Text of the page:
On the Standard Interpretation (let's call it) of the Third Man Argument (TMA), that argument is pointing to an infinite and vicious regress that arises from the One Over Many argument. The regress is infinite, because each time a Form is introduced to account for a collection, the argument can be reapplied to the new collection, consisting of that Form and the members of that previous collection, generating a new Form. The regress is vicious, because the Forms are precisely meant to explain the unity or commonality of the many particulars that share in them. If the One Over Many never succeeds in establishing, somewhere at the end of the line, some single, pre-eminent Form for each discernible kind, then it never succeeds in explaining how that kind is unified or somehow one. A single Form is meant to explain the unity of the kind; if the Forms for each kind are infinite, then recourse to a Form cannot explain the unity of the kind.
We have seen (What Does the Text Say?) how it is possible, and natural, to understand the conclusion of the TMA as putting forward exactly this difficulty.
These considerations give rise to various difficulties for the interpretation that Rickless has offered, that there is an additional argument implicit in the text.
1. Rickless concedes that the TMA is meant to establish an infinite regress. I ask him: Does he think the regress itself is also vicious? If so, then, I ask him: Why, on his interpretation, does Parmenides fail to point this out, but rather (as Rickless has it) presses on immediately to another difficulty, putatively based upon this one? Doesn't Parmenides show himself keen to point out every difficulty that affects the Forms? Why would he pass over this difficulty and not give it separate attention--a difficulty which is so striking, that Aristotle exploited it to great effect, and nearly all other readers of the TMA have presumed that this was the sole difficulty raised by the passage?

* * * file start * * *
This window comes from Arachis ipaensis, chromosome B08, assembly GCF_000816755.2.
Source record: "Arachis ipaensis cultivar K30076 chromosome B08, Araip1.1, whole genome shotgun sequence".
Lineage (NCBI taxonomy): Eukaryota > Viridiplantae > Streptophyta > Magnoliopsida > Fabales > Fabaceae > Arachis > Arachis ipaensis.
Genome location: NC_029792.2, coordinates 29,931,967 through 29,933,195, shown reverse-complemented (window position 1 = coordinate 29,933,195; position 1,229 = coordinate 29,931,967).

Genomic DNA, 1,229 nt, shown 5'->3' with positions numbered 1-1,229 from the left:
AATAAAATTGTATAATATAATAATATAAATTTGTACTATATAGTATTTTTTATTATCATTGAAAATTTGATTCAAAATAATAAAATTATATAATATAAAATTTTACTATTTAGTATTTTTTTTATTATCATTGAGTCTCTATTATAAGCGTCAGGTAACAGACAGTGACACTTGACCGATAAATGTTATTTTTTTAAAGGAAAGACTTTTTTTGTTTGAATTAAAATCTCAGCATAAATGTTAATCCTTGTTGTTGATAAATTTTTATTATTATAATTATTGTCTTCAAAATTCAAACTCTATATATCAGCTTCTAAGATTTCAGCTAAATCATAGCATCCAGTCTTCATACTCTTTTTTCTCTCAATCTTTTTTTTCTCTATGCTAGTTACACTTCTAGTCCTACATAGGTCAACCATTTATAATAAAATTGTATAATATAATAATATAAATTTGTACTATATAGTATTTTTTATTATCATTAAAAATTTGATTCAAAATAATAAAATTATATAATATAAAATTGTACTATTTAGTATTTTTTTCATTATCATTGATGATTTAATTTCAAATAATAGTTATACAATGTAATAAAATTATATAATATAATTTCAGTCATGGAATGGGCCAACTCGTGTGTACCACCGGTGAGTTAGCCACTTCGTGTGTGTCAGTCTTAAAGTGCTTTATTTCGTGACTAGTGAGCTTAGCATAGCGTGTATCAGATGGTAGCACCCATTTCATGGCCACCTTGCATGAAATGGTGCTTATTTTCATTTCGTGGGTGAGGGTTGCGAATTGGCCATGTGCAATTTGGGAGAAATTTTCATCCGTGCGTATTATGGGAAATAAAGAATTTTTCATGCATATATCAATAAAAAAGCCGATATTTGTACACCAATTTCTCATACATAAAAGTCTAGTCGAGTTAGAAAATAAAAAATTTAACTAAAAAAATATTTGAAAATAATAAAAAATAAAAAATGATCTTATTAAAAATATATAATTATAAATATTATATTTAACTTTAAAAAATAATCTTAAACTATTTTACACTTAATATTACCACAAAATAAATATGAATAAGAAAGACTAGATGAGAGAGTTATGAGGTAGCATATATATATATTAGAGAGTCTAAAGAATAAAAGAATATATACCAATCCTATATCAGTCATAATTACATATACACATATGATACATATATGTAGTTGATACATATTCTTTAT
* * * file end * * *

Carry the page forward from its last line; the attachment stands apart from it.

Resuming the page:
2. On Rickless' interpretation, we should expect to see an infinity (of some kind or other) mentioned twice in the TMA: the first infinity being the regress of Forms; the second being the multiplicity within each member of that regress. But we find only one mention of an infinity. (Readers may wish to consult once more the translation of the TMA, here.) Isn't it the simpler and more natural interpretation to identify this with the regress--and then say that the second infinity in fact is not in the passage at all?
3. Rickless' interpretation requires that an argument like the following is implicit in the TMA:
(i) There is an infinite regress of Forms.
(ii) Each Form earlier in the sequence participates in all the Forms later in the sequence.
(iii) Thus an infinite number of predicates can be asserted of each Form in the sequence.
(iv) But that of which many predicates can be asserted is itself manifold.
(v) And that of which an infinity of predicates can be asserted is itself infinitely divided.
(vi) Thus, each Form in the sequence is infinitely divided.
But it's implausible on its face to claim that all of this is implicit. Moreover, Parmenides is careful to make all of his steps explicit in every other objection that he raises: the TMA, on Rickless' interpretation, would be a wildly anomalous exception and actually a poor bit of philosophical writing.